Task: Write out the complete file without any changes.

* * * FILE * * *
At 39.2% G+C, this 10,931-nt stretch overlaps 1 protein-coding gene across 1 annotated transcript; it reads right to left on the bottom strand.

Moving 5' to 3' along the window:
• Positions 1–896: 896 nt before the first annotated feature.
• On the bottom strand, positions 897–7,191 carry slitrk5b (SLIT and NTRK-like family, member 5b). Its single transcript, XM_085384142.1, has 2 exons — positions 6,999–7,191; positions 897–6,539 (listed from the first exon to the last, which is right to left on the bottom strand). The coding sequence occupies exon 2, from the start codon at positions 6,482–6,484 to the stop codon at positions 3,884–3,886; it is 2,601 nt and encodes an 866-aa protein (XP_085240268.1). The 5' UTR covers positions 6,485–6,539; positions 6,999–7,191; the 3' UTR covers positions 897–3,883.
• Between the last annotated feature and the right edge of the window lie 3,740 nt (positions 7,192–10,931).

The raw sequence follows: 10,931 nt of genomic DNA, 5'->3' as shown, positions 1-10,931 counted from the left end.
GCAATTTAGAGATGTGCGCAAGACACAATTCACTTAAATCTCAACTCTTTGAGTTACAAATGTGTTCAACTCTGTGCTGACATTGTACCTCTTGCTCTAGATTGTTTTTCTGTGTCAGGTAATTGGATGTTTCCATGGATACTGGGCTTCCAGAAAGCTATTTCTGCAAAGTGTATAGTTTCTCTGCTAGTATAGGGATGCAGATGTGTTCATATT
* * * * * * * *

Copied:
At 39.2% G+C, this 10,931-nt stretch overlaps 1 protein-coding gene across 1 annotated transcript; it reads right to left on the bottom strand.

Moving 5' to 3' along the window:
• Positions 1–896: 896 nt before the first annotated feature.
• On the bottom strand, positions 897–7,191 carry slitrk5b (SLIT and NTRK-like family, member 5b). Its single transcript, XM_085384142.1, has 2 exons — positions 6,999–7,191; positions 897–6,539 (listed from the first exon to the last, which is right to left on the bottom strand). The coding sequence occupies exon 2, from the start codon at positions 6,482–6,484 to the stop codon at positions 3,884–3,886; it is 2,601 nt and encodes an 866-aa protein (XP_085240268.1). The 5' UTR covers positions 6,485–6,539; positions 6,999–7,191; the 3' UTR covers positions 897–3,883.
• Between the last annotated feature and the right edge of the window lie 3,740 nt (positions 7,192–10,931).

The raw sequence follows: 10,931 nt of genomic DNA, 5'->3' as shown, positions 1-10,931 counted from the left end.
GCAATTTAGAGATGTGCGCAAGACACAATTCACTTAAATCTCAACTCTTTGAGTTACAAATGTGTTCAACTCTGTGCTGACATTGTACCTCTTGCTCTAGATTGTTTTTCTGTGTCAGGTAATTGGATGTTTCCATGGATACTGGGCTTCCAGAAAGCTATTTCTGCAAAGTGTATAGTTTCTCTGCTAGTATAGGGATGCAGATGTGTTCATATT